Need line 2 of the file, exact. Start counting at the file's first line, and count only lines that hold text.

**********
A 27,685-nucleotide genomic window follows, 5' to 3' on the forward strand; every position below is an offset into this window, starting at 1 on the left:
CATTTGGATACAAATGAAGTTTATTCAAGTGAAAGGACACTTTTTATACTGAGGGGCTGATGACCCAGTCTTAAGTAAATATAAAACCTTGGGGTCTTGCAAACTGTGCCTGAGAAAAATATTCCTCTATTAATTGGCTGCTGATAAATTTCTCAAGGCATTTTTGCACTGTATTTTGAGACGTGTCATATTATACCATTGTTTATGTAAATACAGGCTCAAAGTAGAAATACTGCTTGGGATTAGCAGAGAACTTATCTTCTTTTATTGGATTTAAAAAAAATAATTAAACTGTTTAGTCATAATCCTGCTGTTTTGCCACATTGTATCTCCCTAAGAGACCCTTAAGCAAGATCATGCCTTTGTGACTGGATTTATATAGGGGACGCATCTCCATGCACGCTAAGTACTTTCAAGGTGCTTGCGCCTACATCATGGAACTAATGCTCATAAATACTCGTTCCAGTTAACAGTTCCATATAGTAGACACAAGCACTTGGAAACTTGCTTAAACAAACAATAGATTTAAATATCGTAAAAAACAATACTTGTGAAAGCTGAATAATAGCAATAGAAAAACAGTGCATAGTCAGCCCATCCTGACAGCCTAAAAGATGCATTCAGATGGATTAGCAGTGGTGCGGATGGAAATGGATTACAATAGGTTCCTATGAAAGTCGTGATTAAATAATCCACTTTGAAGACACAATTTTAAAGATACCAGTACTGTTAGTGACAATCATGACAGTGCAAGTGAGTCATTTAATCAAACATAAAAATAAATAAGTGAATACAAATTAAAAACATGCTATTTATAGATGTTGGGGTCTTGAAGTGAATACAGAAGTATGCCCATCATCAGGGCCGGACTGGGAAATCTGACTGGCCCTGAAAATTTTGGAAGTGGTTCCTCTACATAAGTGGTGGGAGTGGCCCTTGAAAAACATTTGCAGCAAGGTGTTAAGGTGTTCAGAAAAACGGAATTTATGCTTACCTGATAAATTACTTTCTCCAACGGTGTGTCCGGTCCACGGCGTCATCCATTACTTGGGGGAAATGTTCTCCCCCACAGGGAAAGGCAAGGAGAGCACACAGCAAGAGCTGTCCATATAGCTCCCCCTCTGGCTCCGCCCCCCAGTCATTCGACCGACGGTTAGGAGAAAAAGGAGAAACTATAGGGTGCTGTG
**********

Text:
CATTTGGATACAAATGAAGTTTATTCAAGTGAAAGGACACTTTTTATACTGAGGGGCTGATGACCCAGTCTTAAGTAAATATAAAACCTTGGGGTCTTGCAAACTGTGCCTGAGAAAAATATTCCTCTATTAATTGGCTGCTGATAAATTTCTCAAGGCATTTTTGCACTGTATTTTGAGACGTGTCATATTATACCATTGTTTATGTAAATACAGGCTCAAAGTAGAAATACTGCTTGGGATTAGCAGAGAACTTATCTTCTTTTATTGGATTTAAAAAAAATAATTAAACTGTTTAGTCATAATCCTGCTGTTTTGCCACATTGTATCTCCCTAAGAGACCCTTAAGCAAGATCATGCCTTTGTGACTGGATTTATATAGGGGACGCATCTCCATGCACGCTAAGTACTTTCAAGGTGCTTGCGCCTACATCATGGAACTAATGCTCATAAATACTCGTTCCAGTTAACAGTTCCATATAGTAGACACAAGCACTTGGAAACTTGCTTAAACAAACAATAGATTTAAATATCGTAAAAAACAATACTTGTGAAAGCTGAATAATAGCAATAGAAAAACAGTGCATAGTCAGCCCATCCTGACAGCCTAAAAGATGCATTCAGATGGATTAGCAGTGGTGCGGATGGAAATGGATTACAATAGGTTCCTATGAAAGTCGTGATTAAATAATCCACTTTGAAGACACAATTTTAAAGATACCAGTACTGTTAGTGACAATCATGACAGTGCAAGTGAGTCATTTAATCAAACATAAAAATAAATAAGTGAATACAAATTAAAAACATGCTATTTATAGATGTTGGGGTCTTGAAGTGAATACAGAAGTATGCCCATCATCAGGGCCGGACTGGGAAATCTGACTGGCCCTGAAAATTTTGGAAGTGGTTCCTCTACATAAGTGGTGGGAGTGGCCCTTGAAAAACATTTGCAGCAAGGTGTTAAGGTGTTCAGAAAAACGGAATTTATGCTTACCTGATAAATTACTTTCTCCAACGGTGTGTCCGGTCCACGGCGTCATCCATTACTTGGGGGAAATGTTCTCCCCCACAGGGAAAGGCAAGGAGAGCACACAGCAAGAGCTGTCCATATAGCTCCCCCTCTGGCTCCGCCCCCCAGTCATTCGACCGACGGTTAGGAGAAAAAGGAGAAACTATAGGGTGCTGTG